Appeal for humanitarian assistance for Haitians leaving the Dominican Republic
“The ache for home lives in all of us, the safe place where we can go as we are and not be questioned.” Maya Angelou
In the last two weeks, hundreds of people have arrived in Lahoye, deported as part of an immigration ruling in the Dominican Republic largely affecting people of Haitian descent. For more than 15 years, Project Medishare has provided services in the commune of Lahoye, a town in Haiti on the border with the Dominican Republic (DR). Project Medishare health agents have been busy registering deportees from the DR. Although the health center is located more than a 12-hour walk from an official crossing – most everyone who registered made the long journey on foot.
One woman who made the journey was 24-year-old Janise. Janise is 6 months pregnant and was deported from Santo Domingo with her 2-year old child with no possessions or money. Her husband is still in the Dominican Republic so she came to stay with distant family. She walked the 12 hours with her 2-year-old child to reach Lahoye from where the immigration truck dropped her at the border.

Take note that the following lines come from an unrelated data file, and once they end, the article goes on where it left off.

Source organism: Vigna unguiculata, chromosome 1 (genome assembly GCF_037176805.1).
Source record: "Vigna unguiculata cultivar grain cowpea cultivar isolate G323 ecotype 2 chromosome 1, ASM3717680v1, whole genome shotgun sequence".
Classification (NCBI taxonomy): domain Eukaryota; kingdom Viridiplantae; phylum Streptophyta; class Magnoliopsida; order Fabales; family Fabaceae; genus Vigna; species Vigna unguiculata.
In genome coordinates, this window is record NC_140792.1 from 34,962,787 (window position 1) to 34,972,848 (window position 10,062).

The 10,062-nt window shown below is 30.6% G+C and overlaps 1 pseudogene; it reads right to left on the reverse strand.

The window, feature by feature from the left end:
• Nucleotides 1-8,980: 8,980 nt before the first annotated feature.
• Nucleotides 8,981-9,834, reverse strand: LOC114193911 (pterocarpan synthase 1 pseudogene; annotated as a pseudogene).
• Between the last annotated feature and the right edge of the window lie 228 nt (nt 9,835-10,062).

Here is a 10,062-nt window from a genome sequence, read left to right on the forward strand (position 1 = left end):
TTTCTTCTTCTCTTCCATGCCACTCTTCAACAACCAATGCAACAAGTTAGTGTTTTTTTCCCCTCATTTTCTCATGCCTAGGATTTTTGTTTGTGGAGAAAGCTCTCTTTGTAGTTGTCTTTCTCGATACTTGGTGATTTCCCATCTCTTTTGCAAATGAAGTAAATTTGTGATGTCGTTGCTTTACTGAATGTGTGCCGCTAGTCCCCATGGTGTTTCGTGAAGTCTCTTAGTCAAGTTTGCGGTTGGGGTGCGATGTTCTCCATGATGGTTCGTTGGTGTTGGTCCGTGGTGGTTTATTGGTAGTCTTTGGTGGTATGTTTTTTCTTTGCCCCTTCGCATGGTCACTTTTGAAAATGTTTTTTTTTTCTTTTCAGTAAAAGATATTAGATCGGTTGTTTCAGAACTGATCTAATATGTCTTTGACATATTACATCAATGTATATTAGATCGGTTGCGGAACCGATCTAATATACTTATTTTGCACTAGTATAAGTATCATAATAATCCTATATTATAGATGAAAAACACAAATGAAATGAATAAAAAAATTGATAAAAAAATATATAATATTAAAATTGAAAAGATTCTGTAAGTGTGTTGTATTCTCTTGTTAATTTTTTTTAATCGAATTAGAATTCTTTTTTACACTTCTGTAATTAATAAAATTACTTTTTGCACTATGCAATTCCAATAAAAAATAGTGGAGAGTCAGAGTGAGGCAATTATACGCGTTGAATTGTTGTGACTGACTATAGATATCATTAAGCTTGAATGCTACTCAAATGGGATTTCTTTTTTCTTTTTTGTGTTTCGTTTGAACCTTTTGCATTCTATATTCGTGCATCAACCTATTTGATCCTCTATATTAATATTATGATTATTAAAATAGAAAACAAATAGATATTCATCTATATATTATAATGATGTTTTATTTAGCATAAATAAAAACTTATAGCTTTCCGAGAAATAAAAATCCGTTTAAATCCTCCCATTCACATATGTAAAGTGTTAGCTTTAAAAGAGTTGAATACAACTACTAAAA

Many of the immigrants coming to Lahoye have origins or family in the area. Most of the men worked in construction but now have no means of income. Sadly, any money they saved and their belongings were left behind or stolen by Dominican Republic immigration agents. In many cases, these deportees were told to go back to their homes to take items and the guards would instead steal all the household goods including TVs, washing machines, stereos and any hidden money.
Not one person the Medishare team met with returned to Haiti voluntarily, contrary to what some of the media is reporting. Men were deported in their work clothes, their phones and money stolen. Guards tore up any identifying documents people had with them – including a Haitian passport with a Dominican work visa. One child, Manuel, age 10, was born in the Dominican Republic but does not have access to Dominican citizenship because of his heritage. He is now staying with his grandmother but is worried about where he will be able to go to school and says he misses his parents.
Next week, each family will receive a hygiene kit and a medical consultation. Our Lahoye clinic is expanding hours and anti-cholera activities to be able to provide for the deportees. If you would like to support our relief efforts, please make a donation here. Only $35 provides a hygiene kit to a displaced family with emergency supply items. All donations will be used towards assisting these displaced populations with healthcare services and daily needs.
Items included a hygiene kit:
- Plastic Wash bin
- Deodorant (2)
- Shampoo (3)
- Soap (2)
- Plastic pitcher, cups and plates (4)
- Towels (2)
- Toothpaste (4)
- Toothbrushes (4)
- Laundry soap (6)
- Cleaning soap (6)
- Antibacterial soap (3)
- Toilet paper (6)
- Sanitary pads (4 packs)